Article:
The University of Florida’s economic importance in the state has continued to grow in recent years, thanks to an increase in research grants and rising demand for health care services, according to a new study by UF’s Institute of Food and Agricultural Sciences.

The study found that the university’s total economic impact on the state for the 2009-2010 fiscal year was $8.76 billion, and total employment impact was more than 100,000 jobs. UF’s economic impact — as large as the state’s spectator sports industry that includes professional sports teams and NASCAR — represents the ripple effect of the university’s statewide presence with research and education centers throughout Florida, UF physician practices and Shands HealthCare hospitals and programs, and Extension offices in all 67 counties.

The economic impact from health care makes up a large part of the total and is actually larger than UF operations, said Alan Hodges, an Extension scientist in the food and resource economics department and the study’s lead author. Operations includes money spent on personnel, utilities and supplies.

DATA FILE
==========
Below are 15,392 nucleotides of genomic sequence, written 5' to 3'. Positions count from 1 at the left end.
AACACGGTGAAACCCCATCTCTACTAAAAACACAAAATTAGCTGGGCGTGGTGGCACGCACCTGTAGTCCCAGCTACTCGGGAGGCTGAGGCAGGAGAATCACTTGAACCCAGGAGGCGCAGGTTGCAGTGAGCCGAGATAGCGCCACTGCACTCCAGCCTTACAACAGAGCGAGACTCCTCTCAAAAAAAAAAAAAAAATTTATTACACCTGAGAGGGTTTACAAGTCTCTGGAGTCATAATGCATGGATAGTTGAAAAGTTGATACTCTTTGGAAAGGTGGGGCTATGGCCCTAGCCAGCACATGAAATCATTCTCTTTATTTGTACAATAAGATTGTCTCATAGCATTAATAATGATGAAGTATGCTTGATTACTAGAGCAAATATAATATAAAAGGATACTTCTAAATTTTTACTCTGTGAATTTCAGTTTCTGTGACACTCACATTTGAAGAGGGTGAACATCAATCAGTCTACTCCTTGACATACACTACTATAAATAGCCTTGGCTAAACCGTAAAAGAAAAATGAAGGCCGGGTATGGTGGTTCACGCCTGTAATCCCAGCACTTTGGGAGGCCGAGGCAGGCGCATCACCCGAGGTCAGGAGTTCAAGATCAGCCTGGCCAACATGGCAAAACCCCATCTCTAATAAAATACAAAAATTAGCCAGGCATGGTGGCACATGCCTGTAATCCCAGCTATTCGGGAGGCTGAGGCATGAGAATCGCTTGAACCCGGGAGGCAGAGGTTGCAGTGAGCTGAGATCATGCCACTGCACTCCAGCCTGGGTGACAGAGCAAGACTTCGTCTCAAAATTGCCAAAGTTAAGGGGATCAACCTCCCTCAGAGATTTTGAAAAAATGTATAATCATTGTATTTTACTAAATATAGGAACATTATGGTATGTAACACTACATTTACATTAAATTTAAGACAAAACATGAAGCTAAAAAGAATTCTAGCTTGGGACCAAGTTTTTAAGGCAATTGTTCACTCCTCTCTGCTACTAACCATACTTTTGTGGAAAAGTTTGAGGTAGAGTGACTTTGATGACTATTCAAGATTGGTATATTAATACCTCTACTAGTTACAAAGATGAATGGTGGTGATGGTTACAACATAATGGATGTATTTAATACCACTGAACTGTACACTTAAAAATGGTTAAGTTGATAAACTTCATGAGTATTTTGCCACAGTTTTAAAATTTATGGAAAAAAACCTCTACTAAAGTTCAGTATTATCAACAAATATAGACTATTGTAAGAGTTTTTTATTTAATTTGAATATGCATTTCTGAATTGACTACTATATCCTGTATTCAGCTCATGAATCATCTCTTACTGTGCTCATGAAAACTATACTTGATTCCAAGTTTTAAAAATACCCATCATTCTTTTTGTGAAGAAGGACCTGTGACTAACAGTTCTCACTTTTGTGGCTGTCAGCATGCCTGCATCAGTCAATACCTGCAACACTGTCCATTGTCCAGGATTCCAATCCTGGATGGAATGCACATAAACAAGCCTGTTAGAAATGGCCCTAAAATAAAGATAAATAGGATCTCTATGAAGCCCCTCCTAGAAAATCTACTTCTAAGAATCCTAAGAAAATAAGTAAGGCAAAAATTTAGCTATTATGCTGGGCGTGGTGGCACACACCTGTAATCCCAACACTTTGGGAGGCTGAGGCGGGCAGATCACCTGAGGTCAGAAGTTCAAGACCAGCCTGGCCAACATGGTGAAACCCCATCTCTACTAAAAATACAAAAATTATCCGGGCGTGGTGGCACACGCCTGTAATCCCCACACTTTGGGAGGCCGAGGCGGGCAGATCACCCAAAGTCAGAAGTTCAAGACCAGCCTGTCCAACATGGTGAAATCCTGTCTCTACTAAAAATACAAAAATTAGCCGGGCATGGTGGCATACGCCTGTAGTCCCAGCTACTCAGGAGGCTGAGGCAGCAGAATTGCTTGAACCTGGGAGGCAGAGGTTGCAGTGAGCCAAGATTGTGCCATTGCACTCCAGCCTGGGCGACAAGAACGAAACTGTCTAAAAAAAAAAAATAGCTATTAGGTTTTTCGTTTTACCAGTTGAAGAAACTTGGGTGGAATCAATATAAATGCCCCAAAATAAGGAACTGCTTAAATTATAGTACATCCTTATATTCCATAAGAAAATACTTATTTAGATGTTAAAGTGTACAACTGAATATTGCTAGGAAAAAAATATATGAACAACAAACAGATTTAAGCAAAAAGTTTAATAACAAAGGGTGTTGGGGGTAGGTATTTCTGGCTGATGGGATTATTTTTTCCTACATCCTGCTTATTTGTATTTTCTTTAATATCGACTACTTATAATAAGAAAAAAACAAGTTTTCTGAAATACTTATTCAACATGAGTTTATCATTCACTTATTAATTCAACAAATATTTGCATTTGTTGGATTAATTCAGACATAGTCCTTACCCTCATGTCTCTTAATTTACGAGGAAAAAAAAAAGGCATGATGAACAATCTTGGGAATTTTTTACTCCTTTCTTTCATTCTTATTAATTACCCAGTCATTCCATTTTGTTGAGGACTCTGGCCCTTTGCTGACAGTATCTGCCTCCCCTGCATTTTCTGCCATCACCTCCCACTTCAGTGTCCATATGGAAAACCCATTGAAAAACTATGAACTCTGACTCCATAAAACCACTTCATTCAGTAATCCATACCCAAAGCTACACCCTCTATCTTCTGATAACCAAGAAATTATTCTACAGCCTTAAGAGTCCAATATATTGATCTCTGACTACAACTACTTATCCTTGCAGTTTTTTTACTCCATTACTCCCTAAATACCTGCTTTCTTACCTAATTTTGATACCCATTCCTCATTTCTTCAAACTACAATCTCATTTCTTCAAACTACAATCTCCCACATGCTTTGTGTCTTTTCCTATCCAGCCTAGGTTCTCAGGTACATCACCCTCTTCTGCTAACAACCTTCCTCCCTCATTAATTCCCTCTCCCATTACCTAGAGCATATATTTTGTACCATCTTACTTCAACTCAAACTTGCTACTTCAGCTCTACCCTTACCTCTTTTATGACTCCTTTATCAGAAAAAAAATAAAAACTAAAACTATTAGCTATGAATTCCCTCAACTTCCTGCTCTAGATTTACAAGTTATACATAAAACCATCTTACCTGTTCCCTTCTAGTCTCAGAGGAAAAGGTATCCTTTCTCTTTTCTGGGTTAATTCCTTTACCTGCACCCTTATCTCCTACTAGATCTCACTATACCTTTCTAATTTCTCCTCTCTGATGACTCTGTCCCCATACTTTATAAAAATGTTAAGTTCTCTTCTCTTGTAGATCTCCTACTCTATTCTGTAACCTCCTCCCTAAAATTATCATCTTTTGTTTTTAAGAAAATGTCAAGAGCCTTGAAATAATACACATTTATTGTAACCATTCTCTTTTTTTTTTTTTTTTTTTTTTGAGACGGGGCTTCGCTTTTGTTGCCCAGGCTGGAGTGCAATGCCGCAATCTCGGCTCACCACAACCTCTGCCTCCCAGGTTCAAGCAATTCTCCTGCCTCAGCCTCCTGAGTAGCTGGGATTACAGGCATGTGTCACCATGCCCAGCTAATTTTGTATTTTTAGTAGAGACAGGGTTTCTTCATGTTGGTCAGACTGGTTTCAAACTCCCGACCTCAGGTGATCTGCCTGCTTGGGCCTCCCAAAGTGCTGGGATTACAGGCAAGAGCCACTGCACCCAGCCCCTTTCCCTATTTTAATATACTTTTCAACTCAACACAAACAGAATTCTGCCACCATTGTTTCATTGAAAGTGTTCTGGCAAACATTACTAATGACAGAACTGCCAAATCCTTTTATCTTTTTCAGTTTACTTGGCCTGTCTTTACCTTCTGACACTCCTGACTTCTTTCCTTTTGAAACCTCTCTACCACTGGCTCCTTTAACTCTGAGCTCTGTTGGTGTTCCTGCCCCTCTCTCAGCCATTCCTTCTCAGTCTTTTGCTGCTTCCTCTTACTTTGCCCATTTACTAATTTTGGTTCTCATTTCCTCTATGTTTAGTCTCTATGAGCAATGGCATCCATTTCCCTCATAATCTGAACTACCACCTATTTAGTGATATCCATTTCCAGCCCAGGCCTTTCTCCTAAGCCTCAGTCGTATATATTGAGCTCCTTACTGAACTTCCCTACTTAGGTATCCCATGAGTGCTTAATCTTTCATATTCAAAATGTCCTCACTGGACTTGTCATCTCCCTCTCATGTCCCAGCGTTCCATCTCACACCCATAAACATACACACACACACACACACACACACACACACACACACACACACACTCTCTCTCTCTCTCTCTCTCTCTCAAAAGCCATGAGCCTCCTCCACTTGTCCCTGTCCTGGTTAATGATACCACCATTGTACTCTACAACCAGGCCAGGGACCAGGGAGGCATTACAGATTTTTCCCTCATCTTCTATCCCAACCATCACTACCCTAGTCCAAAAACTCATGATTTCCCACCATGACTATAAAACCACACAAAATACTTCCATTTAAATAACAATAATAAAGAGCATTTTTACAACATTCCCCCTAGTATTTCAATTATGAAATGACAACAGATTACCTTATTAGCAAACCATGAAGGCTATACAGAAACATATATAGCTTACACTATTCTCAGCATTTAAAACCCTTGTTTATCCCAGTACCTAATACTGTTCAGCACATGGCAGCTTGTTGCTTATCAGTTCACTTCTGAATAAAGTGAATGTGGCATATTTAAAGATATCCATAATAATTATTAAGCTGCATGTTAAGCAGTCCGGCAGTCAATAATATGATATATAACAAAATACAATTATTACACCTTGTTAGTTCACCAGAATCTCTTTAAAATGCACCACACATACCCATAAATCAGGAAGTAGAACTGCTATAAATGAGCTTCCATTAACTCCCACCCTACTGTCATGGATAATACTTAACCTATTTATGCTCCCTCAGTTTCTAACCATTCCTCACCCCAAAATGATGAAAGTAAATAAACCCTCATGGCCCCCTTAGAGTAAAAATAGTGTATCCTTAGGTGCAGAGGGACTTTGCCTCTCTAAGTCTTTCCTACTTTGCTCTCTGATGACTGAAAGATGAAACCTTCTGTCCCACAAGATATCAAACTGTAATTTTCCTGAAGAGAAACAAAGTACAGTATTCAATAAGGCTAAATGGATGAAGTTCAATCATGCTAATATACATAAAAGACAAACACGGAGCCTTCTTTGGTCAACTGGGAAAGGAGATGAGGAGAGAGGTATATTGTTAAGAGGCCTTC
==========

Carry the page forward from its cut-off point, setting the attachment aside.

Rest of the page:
The economic impact from health care services provided by Shands HealthCare and UF physician outpatient practices was $2.88 billion, and their expenditures were more than $2 billion. The economic impact of UF operations was $2.34 billion, and its expenditures were $1.75 billion. “I continue to be astounded by the impacts of Shands and related health care services,” Hodges said. “Shands at UF alone is a regionally significant health care facility, not just in Florida but for the entire Southeast U.S.”